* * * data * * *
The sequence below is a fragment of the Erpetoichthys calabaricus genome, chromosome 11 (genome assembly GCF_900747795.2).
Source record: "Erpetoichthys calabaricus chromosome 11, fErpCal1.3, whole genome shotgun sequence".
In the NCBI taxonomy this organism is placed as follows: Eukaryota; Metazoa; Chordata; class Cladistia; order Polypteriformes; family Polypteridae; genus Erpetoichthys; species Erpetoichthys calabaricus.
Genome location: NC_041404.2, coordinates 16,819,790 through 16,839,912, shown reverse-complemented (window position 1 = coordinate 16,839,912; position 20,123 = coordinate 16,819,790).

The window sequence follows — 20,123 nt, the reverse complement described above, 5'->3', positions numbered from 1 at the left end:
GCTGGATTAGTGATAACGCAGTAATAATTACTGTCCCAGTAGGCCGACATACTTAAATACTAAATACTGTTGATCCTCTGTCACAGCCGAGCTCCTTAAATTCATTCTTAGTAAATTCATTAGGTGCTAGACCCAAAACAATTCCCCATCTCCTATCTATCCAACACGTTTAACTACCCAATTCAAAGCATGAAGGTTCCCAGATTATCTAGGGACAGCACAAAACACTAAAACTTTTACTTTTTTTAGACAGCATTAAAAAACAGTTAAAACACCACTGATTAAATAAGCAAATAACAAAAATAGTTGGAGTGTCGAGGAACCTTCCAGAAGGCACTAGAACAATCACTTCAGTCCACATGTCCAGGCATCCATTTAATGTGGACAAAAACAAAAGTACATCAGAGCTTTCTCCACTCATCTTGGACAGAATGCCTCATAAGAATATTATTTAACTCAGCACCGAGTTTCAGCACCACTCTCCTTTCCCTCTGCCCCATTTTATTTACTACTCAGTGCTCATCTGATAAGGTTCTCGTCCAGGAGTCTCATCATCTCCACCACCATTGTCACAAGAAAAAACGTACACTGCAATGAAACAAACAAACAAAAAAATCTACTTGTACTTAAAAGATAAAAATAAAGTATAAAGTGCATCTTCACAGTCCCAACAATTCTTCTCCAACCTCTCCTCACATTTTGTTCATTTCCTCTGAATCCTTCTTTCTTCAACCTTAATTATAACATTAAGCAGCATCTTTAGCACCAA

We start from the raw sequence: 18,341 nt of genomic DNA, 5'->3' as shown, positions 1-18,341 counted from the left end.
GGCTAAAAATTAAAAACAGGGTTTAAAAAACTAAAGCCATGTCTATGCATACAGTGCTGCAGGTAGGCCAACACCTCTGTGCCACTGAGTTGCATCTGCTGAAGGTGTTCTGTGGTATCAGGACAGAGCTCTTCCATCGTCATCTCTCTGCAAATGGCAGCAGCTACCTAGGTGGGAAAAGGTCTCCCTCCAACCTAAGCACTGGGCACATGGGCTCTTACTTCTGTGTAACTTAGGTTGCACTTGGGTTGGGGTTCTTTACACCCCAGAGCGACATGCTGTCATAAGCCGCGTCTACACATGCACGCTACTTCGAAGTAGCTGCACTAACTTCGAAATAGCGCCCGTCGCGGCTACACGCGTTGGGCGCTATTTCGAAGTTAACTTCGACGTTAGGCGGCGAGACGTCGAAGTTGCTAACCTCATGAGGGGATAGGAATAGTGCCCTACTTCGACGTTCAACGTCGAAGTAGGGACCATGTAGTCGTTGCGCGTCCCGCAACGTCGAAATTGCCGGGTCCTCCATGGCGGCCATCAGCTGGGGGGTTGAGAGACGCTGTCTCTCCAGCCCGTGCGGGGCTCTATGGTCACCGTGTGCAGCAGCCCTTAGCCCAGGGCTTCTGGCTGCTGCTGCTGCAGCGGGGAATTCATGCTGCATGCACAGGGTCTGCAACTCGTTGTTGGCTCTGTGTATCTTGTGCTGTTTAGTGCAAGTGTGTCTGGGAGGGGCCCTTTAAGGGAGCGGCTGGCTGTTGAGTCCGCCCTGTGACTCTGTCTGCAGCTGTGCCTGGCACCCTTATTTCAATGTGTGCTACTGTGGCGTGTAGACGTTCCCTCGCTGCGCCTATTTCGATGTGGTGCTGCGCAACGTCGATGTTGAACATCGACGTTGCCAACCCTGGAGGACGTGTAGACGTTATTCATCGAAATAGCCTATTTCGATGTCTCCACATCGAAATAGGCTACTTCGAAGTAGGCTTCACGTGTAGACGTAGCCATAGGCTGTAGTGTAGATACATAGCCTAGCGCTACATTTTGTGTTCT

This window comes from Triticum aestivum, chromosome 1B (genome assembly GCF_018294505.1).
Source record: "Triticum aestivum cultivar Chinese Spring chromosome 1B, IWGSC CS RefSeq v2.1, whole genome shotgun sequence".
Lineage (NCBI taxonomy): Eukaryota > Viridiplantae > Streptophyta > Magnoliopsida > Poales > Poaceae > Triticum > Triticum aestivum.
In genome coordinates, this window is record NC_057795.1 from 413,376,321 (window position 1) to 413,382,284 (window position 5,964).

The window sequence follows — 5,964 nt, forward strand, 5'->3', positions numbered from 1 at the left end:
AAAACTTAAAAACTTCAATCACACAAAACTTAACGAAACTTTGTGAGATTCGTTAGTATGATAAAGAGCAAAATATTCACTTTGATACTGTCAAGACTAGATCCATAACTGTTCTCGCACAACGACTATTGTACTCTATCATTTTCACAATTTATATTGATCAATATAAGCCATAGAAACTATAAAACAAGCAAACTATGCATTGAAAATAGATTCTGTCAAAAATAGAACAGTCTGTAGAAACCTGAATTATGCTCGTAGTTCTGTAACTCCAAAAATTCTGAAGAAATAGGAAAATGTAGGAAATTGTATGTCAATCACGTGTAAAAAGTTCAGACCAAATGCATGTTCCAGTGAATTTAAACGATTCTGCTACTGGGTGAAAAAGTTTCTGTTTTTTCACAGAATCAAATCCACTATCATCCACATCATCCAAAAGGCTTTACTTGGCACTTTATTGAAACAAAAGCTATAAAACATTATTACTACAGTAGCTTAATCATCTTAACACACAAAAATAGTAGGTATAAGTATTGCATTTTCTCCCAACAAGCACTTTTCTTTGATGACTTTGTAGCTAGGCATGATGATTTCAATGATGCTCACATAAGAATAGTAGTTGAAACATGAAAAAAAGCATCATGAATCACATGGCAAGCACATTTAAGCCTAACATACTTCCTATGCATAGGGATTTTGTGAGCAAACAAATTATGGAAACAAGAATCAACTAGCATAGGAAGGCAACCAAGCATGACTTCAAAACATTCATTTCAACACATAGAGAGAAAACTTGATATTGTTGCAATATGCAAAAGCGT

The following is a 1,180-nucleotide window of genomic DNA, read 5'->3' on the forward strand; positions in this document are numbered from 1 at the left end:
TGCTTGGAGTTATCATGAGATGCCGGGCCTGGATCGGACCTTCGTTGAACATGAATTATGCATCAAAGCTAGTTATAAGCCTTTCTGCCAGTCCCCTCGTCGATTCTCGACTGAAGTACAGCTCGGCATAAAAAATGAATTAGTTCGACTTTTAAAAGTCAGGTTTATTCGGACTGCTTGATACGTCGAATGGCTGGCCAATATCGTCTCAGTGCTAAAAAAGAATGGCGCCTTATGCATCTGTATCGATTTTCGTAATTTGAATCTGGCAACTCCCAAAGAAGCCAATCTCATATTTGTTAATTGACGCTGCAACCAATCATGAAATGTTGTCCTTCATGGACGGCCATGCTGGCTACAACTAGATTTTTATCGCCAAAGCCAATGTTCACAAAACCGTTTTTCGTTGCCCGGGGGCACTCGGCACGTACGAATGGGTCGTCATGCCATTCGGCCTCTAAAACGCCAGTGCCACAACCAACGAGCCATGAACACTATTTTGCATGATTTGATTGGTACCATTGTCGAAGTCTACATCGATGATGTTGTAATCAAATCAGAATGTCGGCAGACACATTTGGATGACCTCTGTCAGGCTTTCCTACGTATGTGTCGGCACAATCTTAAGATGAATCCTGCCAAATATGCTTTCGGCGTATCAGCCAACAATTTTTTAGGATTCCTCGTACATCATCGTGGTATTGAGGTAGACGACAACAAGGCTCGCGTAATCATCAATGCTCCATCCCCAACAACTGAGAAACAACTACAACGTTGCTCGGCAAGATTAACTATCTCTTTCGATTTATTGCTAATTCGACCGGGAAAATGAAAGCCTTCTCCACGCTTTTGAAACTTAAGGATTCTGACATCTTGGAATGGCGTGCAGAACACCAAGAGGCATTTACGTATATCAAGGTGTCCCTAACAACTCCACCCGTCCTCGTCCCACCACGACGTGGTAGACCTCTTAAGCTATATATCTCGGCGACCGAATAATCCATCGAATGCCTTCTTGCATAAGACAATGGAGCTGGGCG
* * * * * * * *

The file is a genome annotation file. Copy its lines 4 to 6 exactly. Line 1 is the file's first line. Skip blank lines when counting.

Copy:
Genome location: NC_041404.2, coordinates 16,819,790 through 16,839,912, shown reverse-complemented (window position 1 = coordinate 16,839,912; position 20,123 = coordinate 16,819,790).

The window sequence follows — 20,123 nt, the reverse complement described above, 5'->3', positions numbered from 1 at the left end:
GCTGGATTAGTGATAACGCAGTAATAATTACTGTCCCAGTAGGCCGACATACTTAAATACTAAATACTGTTGATCCTCTGTCACAGCCGAGCTCCTTAAATTCATTCTTAGTAAATTCATTAGGTGCTAGACCCAAAACAATTCCCCATCTCCTATCTATCCAACACGTTTAACTACCCAATTCAAAGCATGAAGGTTCCCAGATTATCTAGGGACAGCACAAAACACTAAAACTTTTACTTTTTTTAGACAGCATTAAAAAACAGTTAAAACACCACTGATTAAATAAGCAAATAACAAAAATAGTTGGAGTGTCGAGGAACCTTCCAGAAGGCACTAGAACAATCACTTCAGTCCACATGTCCAGGCATCCATTTAATGTGGACAAAAACAAAAGTACATCAGAGCTTTCTCCACTCATCTTGGACAGAATGCCTCATAAGAATATTATTTAACTCAGCACCGAGTTTCAGCACCACTCTCCTTTCCCTCTGCCCCATTTTATTTACTACTCAGTGCTCATCTGATAAGGTTCTCGTCCAGGAGTCTCATCATCTCCACCACCATTGTCACAAGAAAAAACGTACACTGCAATGAAACAAACAAACAAAAAAATCTACTTGTACTTAAAAGATAAAAATAAAGTATAAAGTGCATCTTCACAGTCCCAACAATTCTTCTCCAACCTCTCCTCACATTTTGTTCATTTCCTCTGAATCCTTCTTTCTTCAACCTTAATTATAACATTAAGCAGCATCTTTAGCACCAA